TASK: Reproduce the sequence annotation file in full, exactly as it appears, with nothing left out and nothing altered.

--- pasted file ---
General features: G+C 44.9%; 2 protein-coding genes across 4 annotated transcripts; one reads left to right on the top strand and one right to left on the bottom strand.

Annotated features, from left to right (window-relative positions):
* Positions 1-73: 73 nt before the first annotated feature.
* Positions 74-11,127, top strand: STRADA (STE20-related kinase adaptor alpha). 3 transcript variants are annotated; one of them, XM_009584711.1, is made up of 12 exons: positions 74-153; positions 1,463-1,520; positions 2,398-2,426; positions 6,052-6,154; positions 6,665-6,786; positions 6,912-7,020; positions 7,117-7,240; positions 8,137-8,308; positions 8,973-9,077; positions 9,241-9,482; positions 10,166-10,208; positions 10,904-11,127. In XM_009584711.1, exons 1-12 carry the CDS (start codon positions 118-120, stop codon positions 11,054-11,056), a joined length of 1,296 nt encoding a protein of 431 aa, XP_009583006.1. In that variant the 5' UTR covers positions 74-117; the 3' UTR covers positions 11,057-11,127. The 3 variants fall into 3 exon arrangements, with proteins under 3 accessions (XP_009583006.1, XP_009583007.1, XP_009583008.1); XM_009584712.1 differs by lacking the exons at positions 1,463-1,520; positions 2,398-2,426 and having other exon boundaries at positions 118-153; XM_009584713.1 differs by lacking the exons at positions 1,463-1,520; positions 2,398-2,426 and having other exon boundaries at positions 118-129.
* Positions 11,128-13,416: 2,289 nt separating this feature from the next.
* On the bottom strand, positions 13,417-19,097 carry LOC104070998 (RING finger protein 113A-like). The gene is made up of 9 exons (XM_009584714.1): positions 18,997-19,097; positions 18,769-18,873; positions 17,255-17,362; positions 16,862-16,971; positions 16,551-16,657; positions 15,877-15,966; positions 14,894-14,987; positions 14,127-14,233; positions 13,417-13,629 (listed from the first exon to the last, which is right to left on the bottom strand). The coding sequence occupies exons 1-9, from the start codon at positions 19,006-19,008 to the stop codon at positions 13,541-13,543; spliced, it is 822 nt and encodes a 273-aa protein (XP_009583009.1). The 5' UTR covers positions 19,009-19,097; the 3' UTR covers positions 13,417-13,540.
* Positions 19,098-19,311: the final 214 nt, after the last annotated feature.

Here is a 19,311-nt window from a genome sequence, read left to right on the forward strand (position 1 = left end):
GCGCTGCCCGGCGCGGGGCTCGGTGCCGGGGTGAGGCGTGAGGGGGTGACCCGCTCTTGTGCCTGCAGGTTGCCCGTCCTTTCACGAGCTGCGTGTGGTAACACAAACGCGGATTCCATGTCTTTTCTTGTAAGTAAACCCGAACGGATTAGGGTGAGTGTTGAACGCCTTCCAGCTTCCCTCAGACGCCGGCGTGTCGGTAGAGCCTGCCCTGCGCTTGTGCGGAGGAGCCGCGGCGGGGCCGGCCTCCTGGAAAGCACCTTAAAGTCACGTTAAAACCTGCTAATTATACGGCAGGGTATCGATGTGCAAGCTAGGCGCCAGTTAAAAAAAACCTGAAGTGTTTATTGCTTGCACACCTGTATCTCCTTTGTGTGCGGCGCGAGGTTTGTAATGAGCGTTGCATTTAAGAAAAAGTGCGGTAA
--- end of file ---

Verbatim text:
General features: G+C 44.9%; 2 protein-coding genes across 4 annotated transcripts; one reads left to right on the top strand and one right to left on the bottom strand.

Annotated features, from left to right (window-relative positions):
* Positions 1-73: 73 nt before the first annotated feature.
* Positions 74-11,127, top strand: STRADA (STE20-related kinase adaptor alpha). 3 transcript variants are annotated; one of them, XM_009584711.1, is made up of 12 exons: positions 74-153; positions 1,463-1,520; positions 2,398-2,426; positions 6,052-6,154; positions 6,665-6,786; positions 6,912-7,020; positions 7,117-7,240; positions 8,137-8,308; positions 8,973-9,077; positions 9,241-9,482; positions 10,166-10,208; positions 10,904-11,127. In XM_009584711.1, exons 1-12 carry the CDS (start codon positions 118-120, stop codon positions 11,054-11,056), a joined length of 1,296 nt encoding a protein of 431 aa, XP_009583006.1. In that variant the 5' UTR covers positions 74-117; the 3' UTR covers positions 11,057-11,127. The 3 variants fall into 3 exon arrangements, with proteins under 3 accessions (XP_009583006.1, XP_009583007.1, XP_009583008.1); XM_009584712.1 differs by lacking the exons at positions 1,463-1,520; positions 2,398-2,426 and having other exon boundaries at positions 118-153; XM_009584713.1 differs by lacking the exons at positions 1,463-1,520; positions 2,398-2,426 and having other exon boundaries at positions 118-129.
* Positions 11,128-13,416: 2,289 nt separating this feature from the next.
* On the bottom strand, positions 13,417-19,097 carry LOC104070998 (RING finger protein 113A-like). The gene is made up of 9 exons (XM_009584714.1): positions 18,997-19,097; positions 18,769-18,873; positions 17,255-17,362; positions 16,862-16,971; positions 16,551-16,657; positions 15,877-15,966; positions 14,894-14,987; positions 14,127-14,233; positions 13,417-13,629 (listed from the first exon to the last, which is right to left on the bottom strand). The coding sequence occupies exons 1-9, from the start codon at positions 19,006-19,008 to the stop codon at positions 13,541-13,543; spliced, it is 822 nt and encodes a 273-aa protein (XP_009583009.1). The 5' UTR covers positions 19,009-19,097; the 3' UTR covers positions 13,417-13,540.
* Positions 19,098-19,311: the final 214 nt, after the last annotated feature.

Here is a 19,311-nt window from a genome sequence, read left to right on the forward strand (position 1 = left end):
GCGCTGCCCGGCGCGGGGCTCGGTGCCGGGGTGAGGCGTGAGGGGGTGACCCGCTCTTGTGCCTGCAGGTTGCCCGTCCTTTCACGAGCTGCGTGTGGTAACACAAACGCGGATTCCATGTCTTTTCTTGTAAGTAAACCCGAACGGATTAGGGTGAGTGTTGAACGCCTTCCAGCTTCCCTCAGACGCCGGCGTGTCGGTAGAGCCTGCCCTGCGCTTGTGCGGAGGAGCCGCGGCGGGGCCGGCCTCCTGGAAAGCACCTTAAAGTCACGTTAAAACCTGCTAATTATACGGCAGGGTATCGATGTGCAAGCTAGGCGCCAGTTAAAAAAAACCTGAAGTGTTTATTGCTTGCACACCTGTATCTCCTTTGTGTGCGGCGCGAGGTTTGTAATGAGCGTTGCATTTAAGAAAAAGTGCGGTAA